The Hancock-Henderson Quill, Inc.



The 1924 Graphic

Compiled and Edited by Virginia Ross

Stronghurst Graphic: April 17, 1924

HONORS PIONEERS: The home of Dr. and Mrs. I. F. Harter in Stronghurst was the scene of a very pleasant social gathering last Friday evening when a score or more of the first settlers of Stronghurst assembled to attend a party given in honor of Mrs. R. C. Henry who was soon to leave for Calgary, Alberta, Canada, after having spent the winter at the home of her daughter, Mrs. C. R. Kaiser. Mrs. Henry was one of the first residents of Stronghurst, her husband R. C. Henry, being a member of the firm of Henry & King, who were engaged in the lumber business here about 35 years ago.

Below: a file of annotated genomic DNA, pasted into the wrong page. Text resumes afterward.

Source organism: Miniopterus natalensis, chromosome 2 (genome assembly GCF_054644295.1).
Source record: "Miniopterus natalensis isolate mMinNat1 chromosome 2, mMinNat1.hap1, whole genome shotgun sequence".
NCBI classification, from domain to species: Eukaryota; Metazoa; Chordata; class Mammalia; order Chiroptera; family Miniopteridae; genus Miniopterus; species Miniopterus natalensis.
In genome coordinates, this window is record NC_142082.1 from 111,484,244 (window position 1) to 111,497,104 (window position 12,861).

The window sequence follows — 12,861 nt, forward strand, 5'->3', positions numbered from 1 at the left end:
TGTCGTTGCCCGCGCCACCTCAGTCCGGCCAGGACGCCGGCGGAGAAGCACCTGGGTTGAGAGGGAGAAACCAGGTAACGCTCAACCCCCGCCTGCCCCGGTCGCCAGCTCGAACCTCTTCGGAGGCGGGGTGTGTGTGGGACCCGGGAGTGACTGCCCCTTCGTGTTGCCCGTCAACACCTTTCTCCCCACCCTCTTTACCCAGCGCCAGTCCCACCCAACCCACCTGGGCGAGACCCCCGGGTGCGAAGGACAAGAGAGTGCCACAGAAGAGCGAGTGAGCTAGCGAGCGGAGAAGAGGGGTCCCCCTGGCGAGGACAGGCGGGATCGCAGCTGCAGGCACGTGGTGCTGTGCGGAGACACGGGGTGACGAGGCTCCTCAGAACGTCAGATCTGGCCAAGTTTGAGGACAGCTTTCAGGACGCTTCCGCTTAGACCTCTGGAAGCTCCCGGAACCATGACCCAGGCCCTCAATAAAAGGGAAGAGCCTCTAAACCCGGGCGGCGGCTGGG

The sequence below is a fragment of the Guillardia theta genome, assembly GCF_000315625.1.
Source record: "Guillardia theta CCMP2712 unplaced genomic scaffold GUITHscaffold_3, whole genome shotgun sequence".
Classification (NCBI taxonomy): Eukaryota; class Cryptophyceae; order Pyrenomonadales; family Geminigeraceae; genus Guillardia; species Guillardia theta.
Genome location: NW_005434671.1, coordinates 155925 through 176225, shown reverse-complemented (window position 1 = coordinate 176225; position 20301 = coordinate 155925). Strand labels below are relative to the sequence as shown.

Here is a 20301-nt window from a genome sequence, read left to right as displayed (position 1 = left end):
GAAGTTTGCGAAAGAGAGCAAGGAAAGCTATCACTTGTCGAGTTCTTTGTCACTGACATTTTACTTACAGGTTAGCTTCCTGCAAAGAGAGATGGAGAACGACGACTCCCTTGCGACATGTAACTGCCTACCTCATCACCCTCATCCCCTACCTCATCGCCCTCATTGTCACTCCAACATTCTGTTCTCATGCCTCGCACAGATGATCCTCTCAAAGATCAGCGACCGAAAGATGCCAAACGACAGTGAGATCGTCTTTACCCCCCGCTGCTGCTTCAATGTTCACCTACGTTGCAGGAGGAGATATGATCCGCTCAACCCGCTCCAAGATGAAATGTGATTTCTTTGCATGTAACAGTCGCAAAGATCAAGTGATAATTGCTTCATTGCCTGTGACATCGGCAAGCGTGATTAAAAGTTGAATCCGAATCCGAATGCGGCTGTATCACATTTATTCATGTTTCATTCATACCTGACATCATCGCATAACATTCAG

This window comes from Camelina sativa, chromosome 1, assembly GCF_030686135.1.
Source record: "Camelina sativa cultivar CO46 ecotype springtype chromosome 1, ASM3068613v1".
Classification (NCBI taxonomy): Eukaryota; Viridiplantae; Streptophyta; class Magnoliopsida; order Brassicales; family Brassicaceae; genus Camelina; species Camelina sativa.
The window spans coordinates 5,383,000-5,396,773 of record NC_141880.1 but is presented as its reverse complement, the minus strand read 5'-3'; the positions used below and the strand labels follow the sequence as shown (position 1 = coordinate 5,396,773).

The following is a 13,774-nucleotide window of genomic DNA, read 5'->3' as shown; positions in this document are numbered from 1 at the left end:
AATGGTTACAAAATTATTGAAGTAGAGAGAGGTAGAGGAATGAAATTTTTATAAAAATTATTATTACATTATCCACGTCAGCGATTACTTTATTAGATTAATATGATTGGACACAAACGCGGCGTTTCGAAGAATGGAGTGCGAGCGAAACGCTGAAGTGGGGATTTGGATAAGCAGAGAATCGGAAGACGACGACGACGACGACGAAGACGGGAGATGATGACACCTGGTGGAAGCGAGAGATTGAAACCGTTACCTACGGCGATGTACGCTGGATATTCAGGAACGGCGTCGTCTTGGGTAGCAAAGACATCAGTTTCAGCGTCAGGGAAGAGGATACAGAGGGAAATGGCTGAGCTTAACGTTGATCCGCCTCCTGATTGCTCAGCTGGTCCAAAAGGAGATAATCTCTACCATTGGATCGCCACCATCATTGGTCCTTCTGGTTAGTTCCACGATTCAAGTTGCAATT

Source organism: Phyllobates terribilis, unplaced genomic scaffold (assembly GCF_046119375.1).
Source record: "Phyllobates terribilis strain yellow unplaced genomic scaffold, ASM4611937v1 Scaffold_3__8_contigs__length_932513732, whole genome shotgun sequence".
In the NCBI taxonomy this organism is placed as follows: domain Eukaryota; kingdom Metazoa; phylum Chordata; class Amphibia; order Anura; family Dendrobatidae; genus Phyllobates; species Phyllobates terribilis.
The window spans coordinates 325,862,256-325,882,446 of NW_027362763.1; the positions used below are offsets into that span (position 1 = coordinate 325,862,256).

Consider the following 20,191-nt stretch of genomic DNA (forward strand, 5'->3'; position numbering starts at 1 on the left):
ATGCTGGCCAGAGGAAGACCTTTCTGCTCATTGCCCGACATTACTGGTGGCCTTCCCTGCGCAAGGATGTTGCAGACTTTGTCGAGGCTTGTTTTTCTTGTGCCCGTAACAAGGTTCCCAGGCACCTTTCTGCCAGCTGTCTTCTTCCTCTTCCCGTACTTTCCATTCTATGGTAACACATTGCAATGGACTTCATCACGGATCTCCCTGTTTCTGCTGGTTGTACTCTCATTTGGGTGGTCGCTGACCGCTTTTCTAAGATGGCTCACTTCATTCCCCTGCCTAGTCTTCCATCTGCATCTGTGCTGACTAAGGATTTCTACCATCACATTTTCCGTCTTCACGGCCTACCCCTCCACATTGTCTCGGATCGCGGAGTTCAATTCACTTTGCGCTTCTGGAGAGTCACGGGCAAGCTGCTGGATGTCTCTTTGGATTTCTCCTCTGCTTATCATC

All guests having been residents of the village at that early period and in some way actively connected with the development of the town; it was very natural that thoughts should go back to those stirring times when life was new and hopes were high. It is useless to say that the evening was spent in a most delightful manner. The guests finally were all assembled in a circle about a large room and an hour was spent in reciting incidents of the early days, much after the manner in which the soldiers indulge in what they call "camp fire" stories. Those who contributed to the entertainment were William Graham, Walter Dobbin, Miss Naomi Cooper, Mrs. Henry, J. F. Mains and Mr. and Mrs. W. C. Ivins. The latter read an original poem written for the occasion and it was composed in Mrs. Ivins' best vein of humor. Dr. Harter broke away from traditions and displayed his histrionic ability by reciting a poem.